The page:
The loss to Dvalishvili hasn’t knocked Katona from his perch as Canada’s top UFC hopeful, but it has upped the ante on his bout against Azure this weekend in Vancouver.
The bantamweight division is deeper than it has ever been and the level of talent competing in the 135-pound weight class continues to rise, with fresh prospects and new potential contenders emerging every couple of events. While most athletes experience setbacks during their quest to climb the competitive ladder, a two-fight skid in a stacked division would represent a detour in Katona journey and it’s one he’s keen on avoiding.
“For him, it’s quite a step up in competition,” he said regarding Azure, who arrives in the UFC off a dominant decision win earlier this summer on Dana White’s Contender Series that pushed his record to 7-0 overall. “I am the best guy he’s ever fought. I am the most experienced fighter he’s ever fought and it’s the biggest stage he’s ever fought on.
“I’ve been here multiple times before. The best guy he’s beaten was 4-0 and before that, it was 6-4, I believe. This is a different story. This is UFC-level. I think he’s good, but he’s not refined and those holes are going to show.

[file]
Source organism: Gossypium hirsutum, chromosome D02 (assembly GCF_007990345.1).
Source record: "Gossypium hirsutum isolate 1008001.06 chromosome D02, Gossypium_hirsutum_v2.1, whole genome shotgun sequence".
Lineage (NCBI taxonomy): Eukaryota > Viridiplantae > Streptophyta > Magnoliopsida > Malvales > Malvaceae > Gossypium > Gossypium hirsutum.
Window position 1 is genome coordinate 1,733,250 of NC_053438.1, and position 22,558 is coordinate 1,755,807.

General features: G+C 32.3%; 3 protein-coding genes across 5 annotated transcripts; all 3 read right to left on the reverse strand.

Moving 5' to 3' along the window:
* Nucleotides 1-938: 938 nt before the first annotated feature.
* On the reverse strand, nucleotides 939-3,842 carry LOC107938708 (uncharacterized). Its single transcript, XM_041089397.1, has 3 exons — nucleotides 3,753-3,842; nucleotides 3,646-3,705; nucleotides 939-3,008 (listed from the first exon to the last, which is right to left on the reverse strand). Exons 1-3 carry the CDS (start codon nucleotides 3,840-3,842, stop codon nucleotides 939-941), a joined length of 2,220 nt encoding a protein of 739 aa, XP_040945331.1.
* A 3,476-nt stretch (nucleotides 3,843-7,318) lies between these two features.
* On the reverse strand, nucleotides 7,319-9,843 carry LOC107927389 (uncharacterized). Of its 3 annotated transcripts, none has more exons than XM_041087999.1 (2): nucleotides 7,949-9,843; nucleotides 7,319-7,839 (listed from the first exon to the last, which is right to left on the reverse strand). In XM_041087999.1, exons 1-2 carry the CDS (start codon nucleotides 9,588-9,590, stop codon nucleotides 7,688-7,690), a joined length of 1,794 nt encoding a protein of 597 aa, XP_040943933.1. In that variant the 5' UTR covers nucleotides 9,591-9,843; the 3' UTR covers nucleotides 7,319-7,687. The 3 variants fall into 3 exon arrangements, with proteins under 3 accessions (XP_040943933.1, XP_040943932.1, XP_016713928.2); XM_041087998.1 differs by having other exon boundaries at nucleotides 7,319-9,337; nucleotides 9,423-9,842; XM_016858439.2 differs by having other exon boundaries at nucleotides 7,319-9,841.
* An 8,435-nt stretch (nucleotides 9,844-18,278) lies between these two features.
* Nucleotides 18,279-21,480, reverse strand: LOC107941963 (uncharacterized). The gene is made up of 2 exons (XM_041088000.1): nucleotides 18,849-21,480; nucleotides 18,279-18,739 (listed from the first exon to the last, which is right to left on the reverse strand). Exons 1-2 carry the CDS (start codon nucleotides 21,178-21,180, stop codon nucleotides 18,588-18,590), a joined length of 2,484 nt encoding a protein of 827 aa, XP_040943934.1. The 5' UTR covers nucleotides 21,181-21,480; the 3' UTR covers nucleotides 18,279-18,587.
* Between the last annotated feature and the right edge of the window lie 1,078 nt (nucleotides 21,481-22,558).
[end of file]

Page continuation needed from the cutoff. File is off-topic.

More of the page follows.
“I think his career has been relatively quick, so he’s had a steep incline in competition and we’ve seen nobody really be able to give him any moments where he’s had to dig real hard,” continued Katona, who beat Kyler Phillips, in the quarterfinal round of the TUF 27 featherweight tournament before submitting Bryce Mitchell in the semifinals. “He got rocked in one fight, but (outside of that), he’s been able to steamroll through guys, so when there is that competition and you can’t build that momentum, let’s see how he starts behaving and let’s see what starts happening because I think that’s where I think he starts falling apart.”